Lessons from a dirty albThe other day I reached into the washing machine and pulled out my alb, the white robe that we priests wear underneath the vestments at Mass.
I had let the thing go way too long without being washed, and it had gradually gotten pretty funky around the collar and bottom hem. Being a typical man, it had taken me a while to even notice it. (Isn’t that how it’s supposed to look?) But as I turned the newly-washed alb over in my hands, I was amazed at how sparkling white it now looked, fit to star in its own Tide commercial. I started thinking that I had a great spiritual metaphor in my hands, ripe for the plucking, but then I realized that the baptismal rite already beat me to it.
At Baptism we are clothed in a white garment, symbolizing how we had been washed clean from original sin and made adopted children of God.
The minister proclaims, “You have become a new creation, and have clothed yourself in Christ. See in this white garment the outward sign of your Christian dignity. With your family and friends to help you by word and example, bring that dignity unstained into the everlasting life of heaven.”
Spiritually speaking, we can imagine ourselves still dressed in such a white garment. This garment represents our relationship with God as his adopted children. When we sin, we allow stains to discolor and darken our baptismal identity.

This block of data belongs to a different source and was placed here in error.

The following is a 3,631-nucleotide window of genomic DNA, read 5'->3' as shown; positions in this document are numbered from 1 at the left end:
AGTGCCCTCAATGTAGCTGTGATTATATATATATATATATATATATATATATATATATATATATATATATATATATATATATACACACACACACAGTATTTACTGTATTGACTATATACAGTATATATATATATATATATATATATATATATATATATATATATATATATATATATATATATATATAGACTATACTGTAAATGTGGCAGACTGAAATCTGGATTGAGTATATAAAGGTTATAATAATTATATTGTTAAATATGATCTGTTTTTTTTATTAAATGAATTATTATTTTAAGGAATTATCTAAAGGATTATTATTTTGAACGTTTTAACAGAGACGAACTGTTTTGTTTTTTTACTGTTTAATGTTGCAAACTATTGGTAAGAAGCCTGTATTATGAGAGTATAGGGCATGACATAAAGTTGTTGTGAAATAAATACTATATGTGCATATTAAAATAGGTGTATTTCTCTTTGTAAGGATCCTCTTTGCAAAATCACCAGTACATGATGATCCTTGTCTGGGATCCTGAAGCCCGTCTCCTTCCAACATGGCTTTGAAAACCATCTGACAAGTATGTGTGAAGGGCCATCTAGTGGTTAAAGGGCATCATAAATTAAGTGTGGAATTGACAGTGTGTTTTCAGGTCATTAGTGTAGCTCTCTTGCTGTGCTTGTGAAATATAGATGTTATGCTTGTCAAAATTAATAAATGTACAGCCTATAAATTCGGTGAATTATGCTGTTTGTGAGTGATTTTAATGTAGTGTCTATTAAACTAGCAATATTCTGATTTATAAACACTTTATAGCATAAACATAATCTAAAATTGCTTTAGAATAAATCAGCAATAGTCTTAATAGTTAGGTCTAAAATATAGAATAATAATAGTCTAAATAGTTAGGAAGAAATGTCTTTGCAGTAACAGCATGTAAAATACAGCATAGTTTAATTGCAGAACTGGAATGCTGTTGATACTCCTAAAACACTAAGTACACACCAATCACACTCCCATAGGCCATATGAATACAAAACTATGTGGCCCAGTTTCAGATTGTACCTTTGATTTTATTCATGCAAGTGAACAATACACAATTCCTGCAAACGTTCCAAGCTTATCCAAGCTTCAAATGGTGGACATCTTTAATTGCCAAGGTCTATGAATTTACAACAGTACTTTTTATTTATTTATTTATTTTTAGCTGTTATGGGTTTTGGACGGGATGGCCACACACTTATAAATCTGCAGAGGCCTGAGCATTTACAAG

When we commit a mortal sin — a serious sin chosen freely and knowingly — it is as if we took a pail of black paint and splashed it all over ourselves. We have chosen to use our freedom to separate ourselves from our Heavenly Father, like a child who runs away from home.
But we still have the garment on, no matter how unrecognizable it gets, because we remain God’s adopted children whom he tenderly continues to call home.
Even though my alb wasn’t covered with black paint, I would have noticed that, it had still gotten pretty filthy. There were a lot of little marks, easy to miss, which built up gradually over time. These are like our venial sins, the smaller sins which we commit every day against God and neighbor.
These sins aren’t as devastating to our spiritual lives as mortal sins, and yet they are still noticeable stains upon the white garment of our Baptismal identity.
If we aren’t careful, all of those seemingly insignificant sins can start building up. Before we even realize it, our white garment can start getting pretty nasty.
Thankfully, God gave us a beautiful way to get all washed up and good-as-new: the sacrament of confession.
Every time we make a sincere confession, Jesus himself is there to heal us and make us clean again. We can walk in with every square inch of our baptismal garment covered with black, crusty stains; yet, when we walk out he has made it as sparkling white as the day we were baptized.
Beat that, Tide!
During this Advent season, why not prepare for Christmas by going to confession and letting the King of Kings wash you white as snow.
Father Andrew Trapp is parochial vicar at St. Michael Church in Garden City.